Prime Minister David Cameron was "mesmerised" by the Kids Company boss Camila Batmanghelidjh and over-ruled concerns raised, it has been claimed.
A senior figure involved in funding talks with the high-profile charity told the BBC's Norman Smith: "We were all over-ridden by Number 10."
Kids Company, which faces accusations of financial mismanagement, is expected to close its services at 17:00 BST.
It was given a £3m government grant a week ago.
Measures are being put in place to support children who use the charity, which supports deprived young people and their families.
On its Facebook page, Kids Company criticised the "media frenzy" and said the "collective focus" should be children's welfare.
The source suggested officials and ministers at the Department for Education had repeatedly expressed opposition to continued funding for the charity because of concerns about its performance and management.
It is suggested such concerns were expressed as far back as 2012.
But, the source added: "She (Ms Batmanghelidjh) was a good news story for the Conservative Party. It was a case of glamour over substance."
Separately, a former adviser in the last Labour government told the BBC he raised concerns about Kids Company in 2007, saying there was a "cult of personality" surrounding Ms Batmanghelidjh.
The adviser claimed the then Prime Minister Gordon Brown intervened personally to safeguard funding for the charity.
Who is Camila Batmanghelidjh?
- Camila Batmanghelidjh was born into a wealthy family in Iran. She arrived in England aged 12 and started at the private Sherborne Girls school speaking little English
- She gained a first-class degree from Warwick University and then trained as a psychotherapist in London
- She founded Kids Company in 1996 and has been its chief executive for 19 years
- The charity has branches in London, Bristol and Liverpool, aiming to provide practical, emotional and educational support to some of the most deprived and vulnerable inner-city children
- She has won an array of accolades and awards, including a CBE and a series of honorary degrees and fellowships from universities including UCL and the Open University
- She was listed among the UK's most powerful women by BBC Radio 4's Woman's Hour in 2013
Read more: Profile of Camila Batmanghelidjh
It was finally paid when Ms Batmanghelidjh agreed to step down to take up a new advocacy and clinical role.
She denied claims the charity had been mismanaged and that this had led to government pressure for a restructure.
Newsnight policy editor Chris Cook understands attempts are being made to recover the money because the Cabinet Office believes that the conditions attached to its use of were not met.
He said the charity appeared to have used some of the cash to pay staff - a day-to-day cost for which officials say it was not intended.
On Tuesday afternoon government officials, charities and local authorities were briefed on the likely impact of of the charity closing its services, he added.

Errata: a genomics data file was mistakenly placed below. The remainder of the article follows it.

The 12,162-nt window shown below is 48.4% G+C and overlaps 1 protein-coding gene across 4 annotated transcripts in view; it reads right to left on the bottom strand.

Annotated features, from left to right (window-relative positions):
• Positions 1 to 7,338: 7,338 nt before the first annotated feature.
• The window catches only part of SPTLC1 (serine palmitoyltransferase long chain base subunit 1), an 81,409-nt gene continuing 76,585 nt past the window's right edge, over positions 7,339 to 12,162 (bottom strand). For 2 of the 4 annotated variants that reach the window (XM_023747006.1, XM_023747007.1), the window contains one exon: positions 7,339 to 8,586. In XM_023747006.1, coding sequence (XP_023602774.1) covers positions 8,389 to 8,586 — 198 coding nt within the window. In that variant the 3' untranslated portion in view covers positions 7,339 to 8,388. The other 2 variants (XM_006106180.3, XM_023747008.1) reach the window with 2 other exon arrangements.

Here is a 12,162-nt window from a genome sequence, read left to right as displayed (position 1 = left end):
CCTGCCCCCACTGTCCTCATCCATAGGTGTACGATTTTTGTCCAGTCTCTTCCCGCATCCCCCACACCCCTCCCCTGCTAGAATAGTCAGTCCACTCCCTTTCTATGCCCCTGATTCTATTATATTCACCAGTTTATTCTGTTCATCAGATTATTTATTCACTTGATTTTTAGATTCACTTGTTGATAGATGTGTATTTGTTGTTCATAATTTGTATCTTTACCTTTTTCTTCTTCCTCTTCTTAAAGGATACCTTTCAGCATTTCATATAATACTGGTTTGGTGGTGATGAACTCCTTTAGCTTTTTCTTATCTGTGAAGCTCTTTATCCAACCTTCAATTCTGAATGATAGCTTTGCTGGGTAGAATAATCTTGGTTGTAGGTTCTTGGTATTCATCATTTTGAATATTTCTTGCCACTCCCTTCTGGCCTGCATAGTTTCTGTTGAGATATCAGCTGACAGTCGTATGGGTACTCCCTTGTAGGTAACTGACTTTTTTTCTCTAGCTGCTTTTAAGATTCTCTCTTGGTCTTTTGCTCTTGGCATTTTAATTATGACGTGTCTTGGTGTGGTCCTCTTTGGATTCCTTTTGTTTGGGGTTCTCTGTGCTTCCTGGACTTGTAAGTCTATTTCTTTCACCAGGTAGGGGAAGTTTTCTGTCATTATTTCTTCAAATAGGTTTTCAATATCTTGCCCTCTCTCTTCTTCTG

Lambeth Council in London said an under-fives afternoon club and an adventure playground that are run by Kids Company would be reopened "as soon as possible".
Another London council, Southwark, said it was "ready to support any vulnerable children and young people in the borough who are affected by the closure of Kids Company".
London mayor Boris Johnson told the BBC he was a "huge fan" of Ms Batmanghelidjh and that it was "a great shame" the charity "doesn't seem to be working", while Bristol mayor George Ferguson said he was asking for an immediate briefing on the charity's future so a "safety net" could be prepared.
Esther Keller, director of Kids Company services in Bristol, told BBC Radio 4's the World at One the charity had been "audited to death" over its government funding.
She said some of its largest donors had expressed fears about Ms Batmanghelidjh leaving and that "it wouldn't be the same charity any more".
She accused politicians of "hiding behind charity", adding: "What they're not actually saying is that the lack of funding to statutory services has left children and young people in a very, very vulnerable state."
Earlier, former children's minister Tim Loughton said he had raised "serious concerns" over whether funding represented value for money when he was in government but the "decision was taken out of our hands".
He told BBC Radio 4's Today programme: "This was a large amount of public funds, it was the second largest grant I think I was responsible for in the Department for Education and they really did need to justify how the money was being spent."
Acting Labour leader Harriet Harman called on the government to publish a report into "funding decisions they have made in regard to Kids Company, and on what basis".
Vulnerable people "must not suffer as result of the breakdown of government confidence in Kids Company", she added.